Is it April the 1st already?
The thesis here is “just hire random people (regardless of coding ability) and pay them all $30k a year; software will happen,” right? Does that actually match anyone’s experience? Wouldn’t anyone who discovers that they’re decent immediately leave to make twice, three times, or four times more money? Wouldn’t you have an almost immediate dead sea effect in which the only people staying in your company were the people you hired for their “soft skills” who proved useless except for their pleasant small talk in meetings?
Well, they’re not going to stay at $30K a year. The proposal explicitly states increasing their salary as they advance in the program.
But yeah, I’m pretty skeptical this could ever work. First, because there are very few companies who can afford to spend two years training someone with no prior dev experience. Second, because it assumes you can teach anyone to code. Some people just won’t take to it. Third because, as you said, you have no way to incentivize them to stay once they’ve completed their training and become much more employable.
One of the things that seemed strangest to me about this proposal was the complete neglect of the people already at a company. It takes a lot of work to get a senior developer in place without serious disruption in a small team. I can’t even imagine what bringing in multiple people without experience would do.
That said, I think it’s easy to imagine there’s something spectacularly unique about programming which precludes people who want to keep a job from improving at it. I really don’t think that’s true and it’s one of the reasons I shared this in the first place. It would definitely take a high degree of humility and patience to execute any part of this, but I think the main thrust of the post (open hiring to a broader pool of applicants) isn’t far off from something to work toward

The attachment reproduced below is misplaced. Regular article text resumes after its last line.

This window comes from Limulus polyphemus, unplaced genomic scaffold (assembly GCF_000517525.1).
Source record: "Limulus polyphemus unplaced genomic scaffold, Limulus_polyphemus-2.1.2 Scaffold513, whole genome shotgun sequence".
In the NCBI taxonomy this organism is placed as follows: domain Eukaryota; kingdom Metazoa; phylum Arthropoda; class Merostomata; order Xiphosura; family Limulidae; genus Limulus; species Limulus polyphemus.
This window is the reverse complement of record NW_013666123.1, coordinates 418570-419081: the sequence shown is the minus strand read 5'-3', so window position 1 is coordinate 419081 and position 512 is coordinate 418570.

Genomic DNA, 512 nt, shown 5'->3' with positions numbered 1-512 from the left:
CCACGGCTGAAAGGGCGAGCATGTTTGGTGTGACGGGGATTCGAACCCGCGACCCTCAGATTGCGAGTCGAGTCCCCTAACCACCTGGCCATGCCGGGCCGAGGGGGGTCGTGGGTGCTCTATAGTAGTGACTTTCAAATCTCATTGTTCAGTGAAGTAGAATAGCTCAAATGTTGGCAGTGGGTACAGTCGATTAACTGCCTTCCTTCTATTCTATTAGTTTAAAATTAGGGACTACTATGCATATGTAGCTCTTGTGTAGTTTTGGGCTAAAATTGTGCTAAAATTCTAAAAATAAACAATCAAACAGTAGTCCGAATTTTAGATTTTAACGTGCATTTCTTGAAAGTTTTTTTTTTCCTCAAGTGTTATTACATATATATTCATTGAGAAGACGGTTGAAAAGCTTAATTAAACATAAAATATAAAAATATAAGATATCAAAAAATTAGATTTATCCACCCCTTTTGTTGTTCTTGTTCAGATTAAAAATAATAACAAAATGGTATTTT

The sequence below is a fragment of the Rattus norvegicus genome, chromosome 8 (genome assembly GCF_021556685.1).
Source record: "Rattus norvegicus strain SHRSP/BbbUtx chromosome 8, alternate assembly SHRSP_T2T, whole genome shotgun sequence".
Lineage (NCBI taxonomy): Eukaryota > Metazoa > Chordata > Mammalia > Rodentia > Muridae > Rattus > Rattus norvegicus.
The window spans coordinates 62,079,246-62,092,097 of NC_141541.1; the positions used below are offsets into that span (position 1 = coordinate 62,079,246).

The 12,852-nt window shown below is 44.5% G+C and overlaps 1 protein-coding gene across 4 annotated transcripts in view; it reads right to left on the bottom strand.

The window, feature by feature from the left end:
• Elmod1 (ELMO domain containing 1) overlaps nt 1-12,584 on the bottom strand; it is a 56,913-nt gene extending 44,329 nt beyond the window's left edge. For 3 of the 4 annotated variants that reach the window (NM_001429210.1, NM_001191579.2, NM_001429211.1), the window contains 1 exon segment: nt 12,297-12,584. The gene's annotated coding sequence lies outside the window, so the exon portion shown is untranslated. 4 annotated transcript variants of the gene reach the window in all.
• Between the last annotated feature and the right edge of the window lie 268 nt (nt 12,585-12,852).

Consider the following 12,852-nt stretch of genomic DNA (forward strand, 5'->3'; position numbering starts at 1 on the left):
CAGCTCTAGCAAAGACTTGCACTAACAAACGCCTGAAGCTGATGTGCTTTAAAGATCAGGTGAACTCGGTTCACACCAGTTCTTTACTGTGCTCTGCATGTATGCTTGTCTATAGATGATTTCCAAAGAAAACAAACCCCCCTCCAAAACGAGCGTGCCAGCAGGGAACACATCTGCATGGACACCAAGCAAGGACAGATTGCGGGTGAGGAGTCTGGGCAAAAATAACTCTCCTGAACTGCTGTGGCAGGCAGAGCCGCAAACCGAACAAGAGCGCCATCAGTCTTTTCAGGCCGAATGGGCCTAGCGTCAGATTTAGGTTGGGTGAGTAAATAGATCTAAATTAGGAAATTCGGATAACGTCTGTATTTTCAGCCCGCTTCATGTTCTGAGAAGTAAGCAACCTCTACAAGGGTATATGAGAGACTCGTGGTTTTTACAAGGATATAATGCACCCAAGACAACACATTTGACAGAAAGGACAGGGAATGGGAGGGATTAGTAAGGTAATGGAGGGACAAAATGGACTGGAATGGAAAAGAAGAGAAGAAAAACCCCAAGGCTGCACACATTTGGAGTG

Wow. The wrongness in this article is over 9000. What the fuck I don’t even.
The barriers to entry in this industry, if anything, are too low. Of course, I support allowing intelligent, self-taught people in the door. Generally, such people can already get better offers than what the OP describes.
When we lose high-talent people, it’s not because we’re unreasonable in hiring. This industry is far more open than, say, medicine or law. If you have a 130+ IQ and some way of showing it, it doesn’t matter that you only have a year of college; people will take a chance on you. Try that, if you want to become a doctor. We lose high-talent people because, once these people get in the door, they discover that most software shops have shitty cultures: open-plan offices, micromanagement in the name of “Agile”, and widespread sexual harassment. The shitty cultures aren’t the fault of the high-talent self-taught crowd, but the fault of the pedigreed incumbent founder class. The people who had to work hard to get in, especially the self-taught second-career programmers, are really great. The problem with this industry is that the bar, especially for the cultural in-crowd, is far too low. And then we have the snake-oil salesman saying that it’s OK to have a team of 65 talentless hacks because this magic “Scrum” sauce will make them marginally employable for long enough that you can get “acqui-hired” at $2.5 million per head.
Let’s be blunt. Programming isn’t for everyone, and it takes natural talent. Now, there are plenty of people with that natural talent who never get a chance, and that’s worth fixing. It’s a statistical certainty that there’s a 43-year-old waitress out there who, given the chance, could be the next Haskell badass in 10 years. By all means, go out and find her (and fix your fucking culture so you can keep her). Let’s not fucking kid ourselves, though. This isn’t a job that just anyone can do, and it shouldn’t be. Our labor market is already flooded with cheap, young, low-talent ScrumDrone hacks and it’s ugly.
Yeah fuck it man, fuckity fuck fuck fuckk.
(I figured you didn’t swear enough yet)
∫ fuck d fuck = fuck squared over two
(plus a fucking constant)
This rate will increase by $10k every six months as they progress through a two-year program. These raises aren’t arbitrary, they represent the actual value the employee is providing.
This doesn’t indicate that they’ve accounted for the fixed costs of a full-time employee (hiring, insurance, unemployment, office space, equipment, benefits). These costs are the same for a raw junior dev and an expert senior dev.
This article also does not acknowledge the fact this strategy is going to have expensive and difficult firing.
This was definitely the part of the article that seemed most short-sighted or at least most lacking in an understanding of business operations.